Thursday, August 09, 2007

Preparing a New Generation for Self-Government

By Annette Boyd Pitts

Most Americans do not understand our most basic constitutional principles and are disengaging from civic and political life. Voter turnout, especially among young voters, continues to reflect an indifference to the importance of participation in American democracy.

In December 2005, the Florida Bar conducted a poll of Floridians to determine public knowledge of basic democratic principles. The results reinforced a national poll conducted by the American Bar Association. Fewer than 60 percent of adults could identify the three branches of government, even in a multiple choice test; and less than half understood the concepts of separation of powers and checks and balances.

Even more recently, a national survey conducted by the Annenberg Public Policy Center at the University of Pennsylvania found one-third of adult Americans were not able to identify even one of the three branches of government.

Possibly even more troublesome is the latest report from the National Assessment of Educational Progress (NAEP) in its Civics Report Card. NAEP is the only congressionally mandated sampling of student achievement in the nation. The 2006 test results which were released this May revealed serious deficiencies among our nation’s students. The 2006 NAEP measured the civic knowledge and skills of 4th, 8th and 12th grade students nationally. The assessment is organized in three main components including civic knowledge, intellectual skills, and civic dispositions. The assessment found:
  • Only 28 percent of 8th graders could explain the historic purpose of the Declaration of Independence.

  • Only 14 percent of 4th graders knew that defendants have the right to a lawyer.

  • Only 22 percent of 8th graders scored at or above the “proficient” level.

  • Only 27 percent of 12th graders scored at or above the “proficient” level.
While there is much to be done to improve student knowledge and skills in civics and government, Florida is making some progress.

As part of a nationwide campaign to advance civics and government in our public schools the Florida Law Related Education Association, Inc. (FLREA) is working with the Center for Civic Education and the Campaign to Promote Civic Education to spearhead efforts in Florida. Together with the League of Women Voters, the Florida Bar, and Common Cause, FLREA surveyed school districts in Florida and found that less than 10 percent requited the teaching of civics and government as a stand alone course in middle school. Middle school became the primary focus of efforts in the Florida legislative campaign last year. In 2006, the Florida legislature passed a requirement for students to take a semester of civics prior to exiting 8th grade.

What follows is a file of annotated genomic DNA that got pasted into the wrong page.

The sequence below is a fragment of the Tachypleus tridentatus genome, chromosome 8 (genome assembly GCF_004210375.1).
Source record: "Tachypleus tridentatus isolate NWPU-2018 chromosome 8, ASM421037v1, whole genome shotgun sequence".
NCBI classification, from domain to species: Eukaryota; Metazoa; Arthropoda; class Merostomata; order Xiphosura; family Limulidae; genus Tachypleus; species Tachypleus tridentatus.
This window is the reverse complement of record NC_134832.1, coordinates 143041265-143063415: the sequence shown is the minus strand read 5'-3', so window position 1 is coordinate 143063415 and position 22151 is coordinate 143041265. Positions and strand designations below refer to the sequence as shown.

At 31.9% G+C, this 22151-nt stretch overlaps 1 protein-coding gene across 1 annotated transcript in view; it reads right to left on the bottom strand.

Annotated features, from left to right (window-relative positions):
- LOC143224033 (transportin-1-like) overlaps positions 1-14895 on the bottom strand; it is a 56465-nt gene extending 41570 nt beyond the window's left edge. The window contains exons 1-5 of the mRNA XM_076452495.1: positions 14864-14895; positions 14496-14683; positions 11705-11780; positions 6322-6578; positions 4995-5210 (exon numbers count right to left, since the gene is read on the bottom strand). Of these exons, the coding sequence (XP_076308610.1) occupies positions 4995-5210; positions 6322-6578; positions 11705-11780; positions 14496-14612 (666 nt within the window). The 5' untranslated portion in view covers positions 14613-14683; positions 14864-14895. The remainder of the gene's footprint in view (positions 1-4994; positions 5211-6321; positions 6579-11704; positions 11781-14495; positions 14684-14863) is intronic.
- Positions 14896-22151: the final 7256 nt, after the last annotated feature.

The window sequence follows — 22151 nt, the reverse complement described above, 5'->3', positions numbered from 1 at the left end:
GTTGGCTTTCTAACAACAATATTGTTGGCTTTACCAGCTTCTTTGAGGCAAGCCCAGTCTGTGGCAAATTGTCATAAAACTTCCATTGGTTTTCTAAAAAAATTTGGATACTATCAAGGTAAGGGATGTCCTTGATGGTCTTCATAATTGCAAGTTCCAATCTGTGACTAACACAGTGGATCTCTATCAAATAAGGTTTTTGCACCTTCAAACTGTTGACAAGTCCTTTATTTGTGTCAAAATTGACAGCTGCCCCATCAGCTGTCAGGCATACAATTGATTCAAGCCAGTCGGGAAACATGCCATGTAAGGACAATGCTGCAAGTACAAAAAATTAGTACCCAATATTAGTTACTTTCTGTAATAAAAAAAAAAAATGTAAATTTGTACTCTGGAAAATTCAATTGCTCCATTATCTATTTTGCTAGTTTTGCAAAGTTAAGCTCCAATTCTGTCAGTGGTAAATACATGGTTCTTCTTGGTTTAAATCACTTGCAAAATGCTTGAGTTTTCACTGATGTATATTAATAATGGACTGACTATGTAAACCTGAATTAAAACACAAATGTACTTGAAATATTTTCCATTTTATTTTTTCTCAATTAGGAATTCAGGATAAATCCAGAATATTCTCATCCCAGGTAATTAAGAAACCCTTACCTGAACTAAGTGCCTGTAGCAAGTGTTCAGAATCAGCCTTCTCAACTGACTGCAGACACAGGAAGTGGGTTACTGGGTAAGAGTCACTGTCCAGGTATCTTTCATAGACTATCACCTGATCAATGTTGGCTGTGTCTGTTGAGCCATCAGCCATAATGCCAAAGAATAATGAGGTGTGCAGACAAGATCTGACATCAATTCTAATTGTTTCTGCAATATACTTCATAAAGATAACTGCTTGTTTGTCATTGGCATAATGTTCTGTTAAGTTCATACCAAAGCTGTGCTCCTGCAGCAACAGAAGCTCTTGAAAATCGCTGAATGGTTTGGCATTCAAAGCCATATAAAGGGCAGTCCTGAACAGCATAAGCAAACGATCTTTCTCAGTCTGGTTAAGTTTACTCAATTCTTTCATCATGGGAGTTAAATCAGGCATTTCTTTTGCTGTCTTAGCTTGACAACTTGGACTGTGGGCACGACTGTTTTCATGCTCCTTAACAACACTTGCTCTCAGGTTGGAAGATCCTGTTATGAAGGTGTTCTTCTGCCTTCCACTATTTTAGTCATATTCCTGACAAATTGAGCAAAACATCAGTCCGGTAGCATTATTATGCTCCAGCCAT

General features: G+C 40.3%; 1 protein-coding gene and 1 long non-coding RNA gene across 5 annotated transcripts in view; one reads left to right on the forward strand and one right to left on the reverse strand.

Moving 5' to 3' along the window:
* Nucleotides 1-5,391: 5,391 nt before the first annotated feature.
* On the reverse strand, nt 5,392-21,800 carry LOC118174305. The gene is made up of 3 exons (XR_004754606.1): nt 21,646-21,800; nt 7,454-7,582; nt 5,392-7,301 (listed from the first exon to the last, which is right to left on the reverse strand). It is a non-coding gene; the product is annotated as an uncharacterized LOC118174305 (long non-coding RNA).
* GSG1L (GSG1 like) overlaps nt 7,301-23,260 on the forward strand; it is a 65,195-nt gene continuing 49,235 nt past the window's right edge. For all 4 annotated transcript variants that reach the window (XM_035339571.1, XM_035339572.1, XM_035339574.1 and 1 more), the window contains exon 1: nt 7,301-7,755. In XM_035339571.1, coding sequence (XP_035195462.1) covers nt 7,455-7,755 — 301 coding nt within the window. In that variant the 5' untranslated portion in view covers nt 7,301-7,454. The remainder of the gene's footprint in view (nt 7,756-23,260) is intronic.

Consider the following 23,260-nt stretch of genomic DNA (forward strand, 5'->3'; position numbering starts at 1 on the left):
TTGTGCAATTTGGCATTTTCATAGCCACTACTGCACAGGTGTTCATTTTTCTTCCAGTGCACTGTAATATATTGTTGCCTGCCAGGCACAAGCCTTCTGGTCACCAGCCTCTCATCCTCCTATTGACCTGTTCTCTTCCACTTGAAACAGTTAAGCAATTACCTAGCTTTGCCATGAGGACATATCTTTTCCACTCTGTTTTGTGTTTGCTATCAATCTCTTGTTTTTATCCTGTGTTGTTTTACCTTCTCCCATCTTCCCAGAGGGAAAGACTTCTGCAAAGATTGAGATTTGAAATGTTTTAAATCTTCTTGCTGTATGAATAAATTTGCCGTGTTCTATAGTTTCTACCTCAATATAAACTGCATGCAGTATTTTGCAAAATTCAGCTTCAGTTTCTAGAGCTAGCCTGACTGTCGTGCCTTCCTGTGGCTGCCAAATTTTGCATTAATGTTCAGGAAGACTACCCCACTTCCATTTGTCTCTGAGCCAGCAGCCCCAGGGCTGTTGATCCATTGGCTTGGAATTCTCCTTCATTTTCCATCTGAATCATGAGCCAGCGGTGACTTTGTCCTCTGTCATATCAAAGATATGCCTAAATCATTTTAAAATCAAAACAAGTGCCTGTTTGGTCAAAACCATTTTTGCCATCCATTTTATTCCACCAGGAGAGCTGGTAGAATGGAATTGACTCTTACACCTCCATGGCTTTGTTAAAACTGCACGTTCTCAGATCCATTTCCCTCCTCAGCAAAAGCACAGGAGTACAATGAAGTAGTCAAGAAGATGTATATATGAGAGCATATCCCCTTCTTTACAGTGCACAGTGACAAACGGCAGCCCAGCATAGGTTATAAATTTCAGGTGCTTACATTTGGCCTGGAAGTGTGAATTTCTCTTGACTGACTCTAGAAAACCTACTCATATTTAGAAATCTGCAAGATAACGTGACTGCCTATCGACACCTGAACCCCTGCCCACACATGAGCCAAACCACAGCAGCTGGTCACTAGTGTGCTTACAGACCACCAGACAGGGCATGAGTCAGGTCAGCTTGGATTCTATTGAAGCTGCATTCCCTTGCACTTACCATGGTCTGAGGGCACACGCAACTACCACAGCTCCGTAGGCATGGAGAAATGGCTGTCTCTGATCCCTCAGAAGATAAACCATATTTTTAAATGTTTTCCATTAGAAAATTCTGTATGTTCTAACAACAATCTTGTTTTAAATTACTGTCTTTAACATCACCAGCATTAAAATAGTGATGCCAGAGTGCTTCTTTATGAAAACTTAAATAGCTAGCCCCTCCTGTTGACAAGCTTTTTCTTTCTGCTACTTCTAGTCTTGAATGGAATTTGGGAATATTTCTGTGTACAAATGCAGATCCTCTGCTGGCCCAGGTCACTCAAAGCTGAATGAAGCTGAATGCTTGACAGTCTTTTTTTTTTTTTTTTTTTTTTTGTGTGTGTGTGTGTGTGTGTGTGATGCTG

Standards and testing are two major priorities during 2007 will be for 2008. New standards are being developed for all social studies courses in Florida. The Florida Department of Education has assembled a group of framers and writers to develop standards and benchmarks for all grade levels. Civics and government is one of the subject areas addressed in the standards. A wide range of groups and individuals such as former Senator Bob Graham and former Congressman Lou Frey are spearheading efforts to include civics and government as an FCAT assessment area.

Florida also has a number of programs to assist school districts in meeting the new mandate and strengthen district level civics and government initiatives. FLREA administers the “We the People…the Citizen and the Constitution” curriculum and mock congressional hearing program in each of the state’s 25 school districts. The organization also administers Project Citizen, a companion program for middle school students to actively engage in solving community problems through public policy. Other initiatives in the state include academic competitions, democracy camps, professional development institutes for teachers and partnerships between the judicial and education communities to help to strengthen school-based civic education efforts.

These new public policy initiatives are paving the way for Florida to be in the forefront of the nationwide campaign to advance civics and government in our state’s public schools and to raise this valuable instructional area to its rightful status.
Boyd Pitts is the founding executive director of the Florida Law Related Education Association, Inc. She is the recipient of the National Improvements in Justice Award and has worked in over 20 different countries to advance education for democracy.

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